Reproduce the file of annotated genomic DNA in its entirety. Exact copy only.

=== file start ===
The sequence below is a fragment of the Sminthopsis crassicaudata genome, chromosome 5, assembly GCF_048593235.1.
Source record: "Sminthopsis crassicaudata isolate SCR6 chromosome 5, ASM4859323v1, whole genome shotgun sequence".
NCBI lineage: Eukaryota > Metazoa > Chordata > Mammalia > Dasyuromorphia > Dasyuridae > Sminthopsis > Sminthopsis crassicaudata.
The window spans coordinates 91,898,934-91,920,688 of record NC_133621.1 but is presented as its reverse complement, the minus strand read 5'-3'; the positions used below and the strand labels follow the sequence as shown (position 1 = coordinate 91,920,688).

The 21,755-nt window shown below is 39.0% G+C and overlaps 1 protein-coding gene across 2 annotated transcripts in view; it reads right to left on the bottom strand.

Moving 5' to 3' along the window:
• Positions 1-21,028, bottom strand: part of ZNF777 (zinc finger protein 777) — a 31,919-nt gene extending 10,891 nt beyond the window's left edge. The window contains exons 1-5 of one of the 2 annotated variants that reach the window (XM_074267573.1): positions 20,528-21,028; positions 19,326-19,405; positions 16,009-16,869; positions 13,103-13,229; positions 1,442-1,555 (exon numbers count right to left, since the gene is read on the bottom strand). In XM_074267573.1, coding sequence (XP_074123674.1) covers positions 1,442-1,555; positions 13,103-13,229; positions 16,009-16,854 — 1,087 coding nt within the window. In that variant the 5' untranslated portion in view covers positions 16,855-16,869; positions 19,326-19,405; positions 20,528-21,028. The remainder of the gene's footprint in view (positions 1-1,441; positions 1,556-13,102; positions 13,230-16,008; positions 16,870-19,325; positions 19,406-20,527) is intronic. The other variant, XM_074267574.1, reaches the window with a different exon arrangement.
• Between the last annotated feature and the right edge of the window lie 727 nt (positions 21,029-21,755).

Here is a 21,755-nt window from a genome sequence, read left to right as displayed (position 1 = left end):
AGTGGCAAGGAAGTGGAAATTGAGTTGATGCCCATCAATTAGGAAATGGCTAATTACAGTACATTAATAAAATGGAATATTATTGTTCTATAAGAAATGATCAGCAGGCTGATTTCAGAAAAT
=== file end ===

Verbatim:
The sequence below is a fragment of the Sminthopsis crassicaudata genome, chromosome 5, assembly GCF_048593235.1.
Source record: "Sminthopsis crassicaudata isolate SCR6 chromosome 5, ASM4859323v1, whole genome shotgun sequence".
NCBI lineage: Eukaryota > Metazoa > Chordata > Mammalia > Dasyuromorphia > Dasyuridae > Sminthopsis > Sminthopsis crassicaudata.
The window spans coordinates 91,898,934-91,920,688 of record NC_133621.1 but is presented as its reverse complement, the minus strand read 5'-3'; the positions used below and the strand labels follow the sequence as shown (position 1 = coordinate 91,920,688).

The 21,755-nt window shown below is 39.0% G+C and overlaps 1 protein-coding gene across 2 annotated transcripts in view; it reads right to left on the bottom strand.

Moving 5' to 3' along the window:
• Positions 1-21,028, bottom strand: part of ZNF777 (zinc finger protein 777) — a 31,919-nt gene extending 10,891 nt beyond the window's left edge. The window contains exons 1-5 of one of the 2 annotated variants that reach the window (XM_074267573.1): positions 20,528-21,028; positions 19,326-19,405; positions 16,009-16,869; positions 13,103-13,229; positions 1,442-1,555 (exon numbers count right to left, since the gene is read on the bottom strand). In XM_074267573.1, coding sequence (XP_074123674.1) covers positions 1,442-1,555; positions 13,103-13,229; positions 16,009-16,854 — 1,087 coding nt within the window. In that variant the 5' untranslated portion in view covers positions 16,855-16,869; positions 19,326-19,405; positions 20,528-21,028. The remainder of the gene's footprint in view (positions 1-1,441; positions 1,556-13,102; positions 13,230-16,008; positions 16,870-19,325; positions 19,406-20,527) is intronic. The other variant, XM_074267574.1, reaches the window with a different exon arrangement.
• Between the last annotated feature and the right edge of the window lie 727 nt (positions 21,029-21,755).

Here is a 21,755-nt window from a genome sequence, read left to right as displayed (position 1 = left end):
AGTGGCAAGGAAGTGGAAATTGAGTTGATGCCCATCAATTAGGAAATGGCTAATTACAGTACATTAATAAAATGGAATATTATTGTTCTATAAGAAATGATCAGCAGGCTGATTTCAGAAAAT